Bookmark   February 9, 2013 at 3:48PM
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Welcome to the forum Matt! I can second (or third) what the others have already told you. Just want to re-emphasize the point about starting small. If you can do a really good job on a small garden, to start with, everyone in the family will likely say, "Hey! Let's enlarge!" But if you get way overextended, they may be left with a bad taste in their mouths.

If your land is as sandy as it seems to me, in the photos, then I'd suggest you really hit it with gathering organic materials. Apply them intensively to a small area and plan to water, as if the Apocalypse was right around the corner. Being a transplanted easterner myself (originally from NJ), I cannot strongly enough emphasize just how radically this climate differs from the Northeast.

Another reason to start small, is that your time is short, before you should start planting. So you have much preparation to do.

If you want to just get something in, as a "place holder," for some part of your garden, then I'd recommend cowpeas.

Tahlequah, OK

    Bookmark   February 10, 2013 at 8:15AM
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Great advice.
We are putting in concrete block raised beds two block high making it roughly 12" and filling them with purchased garden soil/ compost mix.
Our ground is dense hard ( like a rock) clay in a bermuda pasture and we have a serious gopher problem of which we have tried just about everything to get rid of them.
We removed ( best we could )the bermuda( Evil stuff in a garden area) by digging down last fall and now plan to put down hardware cloth,newspapers, and cardboard then the dirt. At this time there is no bermuda showing but it is justing waiting to sneak back up.... Do you reccommend that we till the ground in the bed area as it is back to hardpan before we build the beds?

    Bookmark   February 10, 2013 at 11:00AM
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Wow Great Advice, Lots to think about!

Yes there are some critters. Ive seen Turkey, Owls, Hawks, Armadillos, Coyotes, Ive seen deer tracks but not up close to the hose, neighbor set out a 55 gallon time release 5 feed to see if we could see any and only tracks about 800 yards down towards the 100 acrea ( I know they are out there, Ive foiund the beds hiking.

Dawn, Super, I bought the book and skimmed through it so far.

So seeing what you see would you guys go for 1 large 12x12 raised double dug or say 2 4 x 10s.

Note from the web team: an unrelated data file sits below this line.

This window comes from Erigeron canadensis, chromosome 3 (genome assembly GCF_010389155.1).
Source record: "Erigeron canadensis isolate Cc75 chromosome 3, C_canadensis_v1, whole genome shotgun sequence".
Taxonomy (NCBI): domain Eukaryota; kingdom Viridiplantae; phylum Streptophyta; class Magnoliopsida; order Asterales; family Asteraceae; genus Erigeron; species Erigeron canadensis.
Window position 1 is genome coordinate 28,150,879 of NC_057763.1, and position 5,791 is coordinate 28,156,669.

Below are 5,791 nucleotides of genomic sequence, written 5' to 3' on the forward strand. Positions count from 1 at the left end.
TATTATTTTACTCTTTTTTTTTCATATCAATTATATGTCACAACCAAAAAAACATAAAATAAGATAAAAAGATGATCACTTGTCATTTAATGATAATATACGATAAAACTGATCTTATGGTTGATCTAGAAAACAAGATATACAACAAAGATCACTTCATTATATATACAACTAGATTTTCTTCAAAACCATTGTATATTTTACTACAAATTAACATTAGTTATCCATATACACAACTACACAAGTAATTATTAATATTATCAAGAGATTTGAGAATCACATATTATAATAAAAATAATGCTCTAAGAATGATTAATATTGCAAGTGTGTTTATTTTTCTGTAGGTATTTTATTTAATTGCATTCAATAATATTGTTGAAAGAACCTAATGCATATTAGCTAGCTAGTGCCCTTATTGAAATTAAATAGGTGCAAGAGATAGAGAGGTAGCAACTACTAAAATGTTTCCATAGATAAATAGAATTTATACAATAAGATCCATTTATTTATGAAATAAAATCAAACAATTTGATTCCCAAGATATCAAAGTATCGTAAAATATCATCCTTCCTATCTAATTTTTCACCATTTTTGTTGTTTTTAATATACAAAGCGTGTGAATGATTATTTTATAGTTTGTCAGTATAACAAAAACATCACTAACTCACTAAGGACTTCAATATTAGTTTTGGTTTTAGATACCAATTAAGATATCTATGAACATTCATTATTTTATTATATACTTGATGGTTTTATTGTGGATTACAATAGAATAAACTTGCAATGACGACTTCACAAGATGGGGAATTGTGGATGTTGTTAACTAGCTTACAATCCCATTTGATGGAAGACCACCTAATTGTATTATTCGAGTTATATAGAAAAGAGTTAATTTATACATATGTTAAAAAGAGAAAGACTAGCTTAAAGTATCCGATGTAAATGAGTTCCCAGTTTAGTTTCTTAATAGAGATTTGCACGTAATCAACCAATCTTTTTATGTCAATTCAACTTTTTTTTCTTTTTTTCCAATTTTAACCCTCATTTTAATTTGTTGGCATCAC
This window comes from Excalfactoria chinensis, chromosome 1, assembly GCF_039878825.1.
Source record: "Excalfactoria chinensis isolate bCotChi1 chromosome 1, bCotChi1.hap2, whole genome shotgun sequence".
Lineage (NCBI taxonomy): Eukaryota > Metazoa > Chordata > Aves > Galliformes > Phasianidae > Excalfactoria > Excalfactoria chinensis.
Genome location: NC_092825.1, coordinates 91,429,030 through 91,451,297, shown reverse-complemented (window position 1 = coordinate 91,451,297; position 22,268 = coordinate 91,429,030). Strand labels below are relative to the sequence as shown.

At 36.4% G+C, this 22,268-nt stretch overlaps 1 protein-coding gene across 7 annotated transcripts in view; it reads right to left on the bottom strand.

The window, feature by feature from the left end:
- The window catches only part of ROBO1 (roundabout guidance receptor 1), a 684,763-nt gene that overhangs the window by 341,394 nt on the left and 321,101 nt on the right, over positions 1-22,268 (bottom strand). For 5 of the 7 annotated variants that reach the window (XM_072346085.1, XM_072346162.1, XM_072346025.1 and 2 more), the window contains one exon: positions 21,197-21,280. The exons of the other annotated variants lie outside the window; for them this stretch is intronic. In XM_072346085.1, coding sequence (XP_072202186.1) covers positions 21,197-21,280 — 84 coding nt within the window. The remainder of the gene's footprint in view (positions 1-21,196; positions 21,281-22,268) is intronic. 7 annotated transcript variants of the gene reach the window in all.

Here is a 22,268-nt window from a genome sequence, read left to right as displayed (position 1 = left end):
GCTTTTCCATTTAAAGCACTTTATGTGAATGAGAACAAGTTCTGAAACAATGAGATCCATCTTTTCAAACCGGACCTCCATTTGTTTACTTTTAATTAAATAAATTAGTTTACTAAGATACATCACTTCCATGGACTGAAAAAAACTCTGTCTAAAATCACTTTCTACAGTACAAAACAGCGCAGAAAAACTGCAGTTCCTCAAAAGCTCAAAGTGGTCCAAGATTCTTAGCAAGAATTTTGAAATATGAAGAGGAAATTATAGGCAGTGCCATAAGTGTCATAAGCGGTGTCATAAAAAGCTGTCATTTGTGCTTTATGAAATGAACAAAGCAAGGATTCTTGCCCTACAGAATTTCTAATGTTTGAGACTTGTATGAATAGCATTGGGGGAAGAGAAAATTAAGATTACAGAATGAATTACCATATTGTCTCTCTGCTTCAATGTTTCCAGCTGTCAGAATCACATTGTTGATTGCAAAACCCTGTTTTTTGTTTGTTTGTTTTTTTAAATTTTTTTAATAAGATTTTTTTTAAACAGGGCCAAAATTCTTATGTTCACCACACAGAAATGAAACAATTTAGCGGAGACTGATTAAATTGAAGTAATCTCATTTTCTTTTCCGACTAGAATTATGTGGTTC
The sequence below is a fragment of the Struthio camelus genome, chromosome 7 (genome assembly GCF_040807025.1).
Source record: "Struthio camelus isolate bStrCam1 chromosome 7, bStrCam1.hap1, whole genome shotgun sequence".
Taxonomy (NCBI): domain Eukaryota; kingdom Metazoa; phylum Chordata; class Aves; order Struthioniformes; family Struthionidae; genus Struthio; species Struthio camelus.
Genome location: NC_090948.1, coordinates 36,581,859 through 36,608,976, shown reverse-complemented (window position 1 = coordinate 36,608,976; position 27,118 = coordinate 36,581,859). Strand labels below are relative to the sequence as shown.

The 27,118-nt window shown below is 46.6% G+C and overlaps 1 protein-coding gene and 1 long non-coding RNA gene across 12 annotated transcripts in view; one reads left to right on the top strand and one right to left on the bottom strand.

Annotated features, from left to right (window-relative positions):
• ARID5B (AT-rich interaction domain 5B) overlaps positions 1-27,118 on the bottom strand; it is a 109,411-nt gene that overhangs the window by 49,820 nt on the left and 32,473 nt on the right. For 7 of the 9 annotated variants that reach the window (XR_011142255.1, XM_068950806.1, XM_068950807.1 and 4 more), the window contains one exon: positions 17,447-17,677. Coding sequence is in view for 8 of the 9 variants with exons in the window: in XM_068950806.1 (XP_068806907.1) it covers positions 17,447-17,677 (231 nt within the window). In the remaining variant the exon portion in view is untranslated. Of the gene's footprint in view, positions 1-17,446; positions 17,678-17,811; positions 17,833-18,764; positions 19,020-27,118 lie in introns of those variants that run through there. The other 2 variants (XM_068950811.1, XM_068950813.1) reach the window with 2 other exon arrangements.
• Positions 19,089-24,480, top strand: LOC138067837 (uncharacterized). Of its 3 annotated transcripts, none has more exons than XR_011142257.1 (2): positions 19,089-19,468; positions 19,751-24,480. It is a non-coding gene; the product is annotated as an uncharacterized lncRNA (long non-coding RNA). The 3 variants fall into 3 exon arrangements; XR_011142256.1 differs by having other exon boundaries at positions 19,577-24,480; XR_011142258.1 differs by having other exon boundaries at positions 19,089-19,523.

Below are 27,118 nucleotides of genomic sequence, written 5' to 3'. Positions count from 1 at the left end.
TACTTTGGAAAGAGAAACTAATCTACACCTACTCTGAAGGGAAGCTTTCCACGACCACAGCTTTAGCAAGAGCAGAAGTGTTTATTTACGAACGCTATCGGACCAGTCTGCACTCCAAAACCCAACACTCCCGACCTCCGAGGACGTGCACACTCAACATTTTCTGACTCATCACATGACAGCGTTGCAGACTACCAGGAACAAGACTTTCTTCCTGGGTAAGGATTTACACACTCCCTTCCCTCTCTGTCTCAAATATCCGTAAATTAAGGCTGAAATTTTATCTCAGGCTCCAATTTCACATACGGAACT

Bookmark   February 10, 2013 at 7:16PM
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Lisa_H OK(7)

If you haven't already started your compost pile, I would start that immediately. A friend of mine's boy was my best compost buddy. He got his family to save all their food scraps for me. He would bring home his banana peels from school so he could put it in the compost bucket! I think he was fascinated by the fact that garbage would turn to dirt.

    Bookmark   February 10, 2013 at 7:17PM
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Okiedawn OK Zone 7

Matt, Glad you got the book and hope it is helpful. It is a wonderful book, written by an author with a huge amount of experience in both gardening and writing.

You won't have to watch the wildlife...they'll be watching you and sneaking around your house when they think you are gone. We have come home sometimes (or gone outside in the morning) and found deer hoof prints in the soil outside the breakfast room window, as if they came to the house and were looking inside. We've also had raccoons get up on the porch and knock at the windows, hoping we'll feed them (I guess).

We have a sort of resident herd of deer on and around our land that were here when we moved here. They got pretty used to me and would bring their fawns to the garden to show them off when they were very small. I fed them in the winter and if I was late to put out the feed, they'd stand on the edge of the woods and scream. It was pretty amusing. Of course, we've been here 14 years now and some of the deer we knew so well and loved are gone now, but their descendants live on.

Sometimes it amazes me how many animal tracks I see in snow or in mud after a heavy rainfall.

I'd do the two 4' x 10' beds because you'll find them so much easier to maintain and you'll be able to reach into them to pull weeds or harvest without stepping on the soil and compacting it. With a 12' x 12' you'd have to walk into it and that will compact the soil, which you should avoid. There's no point in working so hard to prepare soil and make it light and fluffy if you're going to walk on it and compact it. However, if you are attached to the idea of the 12' x 12' you could do it, but I'd still divide it into two 12'x 6' beds with a central pathway between the two. You'd probably have to step into a bed 6' wide to reach plants or weeds in the middle, unless you're fairly tall and have long arms. That wouldn't be the worst thing on earth, but you could put a plank or stepping stones in each 12' x 6' bed, or in the overall 12' x 12' bed to help distribute your weight so you didn't compact all the soil so much. To me, it is just easier to make more narrow beds. Sometimes I make them 4' wide and sometimes I make them 5' wide.